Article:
A global demand for energy in parallel with concerns about global warming and energy security are motivating many nations to look for novel and sustainable sources of energy. At the same time the oil and gas industry is looking to decommission significant infrastructure as it comes to the end of its life cycle.

There is a clear transition underway which brings challenges of infrastructure management. Among the issues raised by the offshore industries are those arising from the biological colonisation of their structures.

The aim of the CHASANS project is to enhance our understanding of the connectivity of populations of marine fauna colonising artificial substrates across the North Sea (NS). Team expertise in epifaunal ecology, oceanographic modelling, and population genetics will be used to generate a multidisciplinary dataset to validate biologically realistic models of larval connectivity between sites in the North Sea. These models will be used to predict how networks of hard substrate in the North Sea function in the dispersal and metapopulation structure of marine epifauna. One of the outputs of the research is a tool which will predict how the distribution of epifauna is affected when specific artificial platforms are removed or added into the network. Such information will help to provide environmental evidence to decision makers regarding whether artificial platforms should be removed or remain in place, as well as allowing projection of connectivity based on future climate-driven scenarios.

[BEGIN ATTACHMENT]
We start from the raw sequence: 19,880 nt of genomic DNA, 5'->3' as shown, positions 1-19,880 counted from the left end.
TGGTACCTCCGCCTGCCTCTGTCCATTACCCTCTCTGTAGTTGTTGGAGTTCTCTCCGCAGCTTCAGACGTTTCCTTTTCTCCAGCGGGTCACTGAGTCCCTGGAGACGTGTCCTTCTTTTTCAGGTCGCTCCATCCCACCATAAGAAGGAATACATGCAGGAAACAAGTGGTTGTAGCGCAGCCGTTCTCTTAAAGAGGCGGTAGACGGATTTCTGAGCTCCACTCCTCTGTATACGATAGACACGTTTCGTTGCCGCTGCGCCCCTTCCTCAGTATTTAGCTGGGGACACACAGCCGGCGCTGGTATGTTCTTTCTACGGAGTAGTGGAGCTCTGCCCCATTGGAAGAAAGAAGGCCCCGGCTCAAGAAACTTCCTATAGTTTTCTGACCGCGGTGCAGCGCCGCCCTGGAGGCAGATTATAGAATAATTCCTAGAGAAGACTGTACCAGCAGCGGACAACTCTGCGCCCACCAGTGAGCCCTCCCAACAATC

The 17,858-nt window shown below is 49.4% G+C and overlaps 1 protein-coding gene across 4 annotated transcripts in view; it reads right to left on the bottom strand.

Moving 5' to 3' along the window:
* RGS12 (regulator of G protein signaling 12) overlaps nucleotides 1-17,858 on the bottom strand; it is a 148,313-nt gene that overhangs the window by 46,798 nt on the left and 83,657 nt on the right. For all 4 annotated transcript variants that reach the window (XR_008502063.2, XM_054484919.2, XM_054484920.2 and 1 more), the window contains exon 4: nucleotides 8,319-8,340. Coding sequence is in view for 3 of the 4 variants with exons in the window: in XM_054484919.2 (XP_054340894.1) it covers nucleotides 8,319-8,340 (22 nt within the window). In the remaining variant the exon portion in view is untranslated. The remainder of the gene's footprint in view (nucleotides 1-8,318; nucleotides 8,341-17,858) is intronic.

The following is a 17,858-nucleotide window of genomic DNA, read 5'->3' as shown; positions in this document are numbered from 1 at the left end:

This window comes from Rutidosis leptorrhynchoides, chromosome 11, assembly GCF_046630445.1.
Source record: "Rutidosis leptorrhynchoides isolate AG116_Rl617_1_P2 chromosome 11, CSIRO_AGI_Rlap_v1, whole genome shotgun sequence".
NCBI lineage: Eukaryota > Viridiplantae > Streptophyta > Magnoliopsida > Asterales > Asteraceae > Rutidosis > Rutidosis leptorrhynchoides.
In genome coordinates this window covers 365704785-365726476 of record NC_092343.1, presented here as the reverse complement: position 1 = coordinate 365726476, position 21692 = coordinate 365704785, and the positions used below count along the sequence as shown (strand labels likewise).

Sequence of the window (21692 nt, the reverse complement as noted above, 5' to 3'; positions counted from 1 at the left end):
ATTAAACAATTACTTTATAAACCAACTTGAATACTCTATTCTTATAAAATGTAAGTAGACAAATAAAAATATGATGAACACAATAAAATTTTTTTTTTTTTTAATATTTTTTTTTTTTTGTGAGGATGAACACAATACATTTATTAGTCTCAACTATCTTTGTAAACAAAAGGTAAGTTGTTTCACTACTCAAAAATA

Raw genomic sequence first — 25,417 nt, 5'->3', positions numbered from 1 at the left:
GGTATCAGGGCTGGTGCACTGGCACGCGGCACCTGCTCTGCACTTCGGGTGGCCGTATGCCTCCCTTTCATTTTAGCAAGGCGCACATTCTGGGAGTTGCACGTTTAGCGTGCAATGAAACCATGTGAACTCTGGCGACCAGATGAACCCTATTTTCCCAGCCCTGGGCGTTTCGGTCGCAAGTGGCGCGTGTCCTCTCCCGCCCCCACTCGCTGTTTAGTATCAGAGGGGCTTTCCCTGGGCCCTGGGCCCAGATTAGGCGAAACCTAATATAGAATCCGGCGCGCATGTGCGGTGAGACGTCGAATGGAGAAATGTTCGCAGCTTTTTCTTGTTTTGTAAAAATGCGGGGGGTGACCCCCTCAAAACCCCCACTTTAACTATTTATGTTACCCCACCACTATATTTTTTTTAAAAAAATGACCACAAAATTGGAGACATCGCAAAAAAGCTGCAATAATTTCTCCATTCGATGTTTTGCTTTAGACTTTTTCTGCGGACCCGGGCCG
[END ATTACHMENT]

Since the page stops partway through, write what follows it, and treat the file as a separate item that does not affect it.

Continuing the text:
The context described above leads to the following key research questions that motivate this project:

1. What are the best ways to capture data on the origins and patterns of settlement of epifaunal species on artificial structures in the NS, and what are the biogeographical, physical and ecological determinants?

2. How can we use this information to provide improved models describing larval dispersal (including invasive aquatic species) in the NS and the facilitating role created by the network of artificial structures?

3. What role does substrate type (i.e. natural vs artificial; historic vs recent) have on connectivity of epifaunal populations?

4. How will network connectivity be altered by future changes including the removal or addition of artificial structures following decommissioning and/or installations?

Principal Investigator:

Dr Joanne Porter


Heriot Watt University


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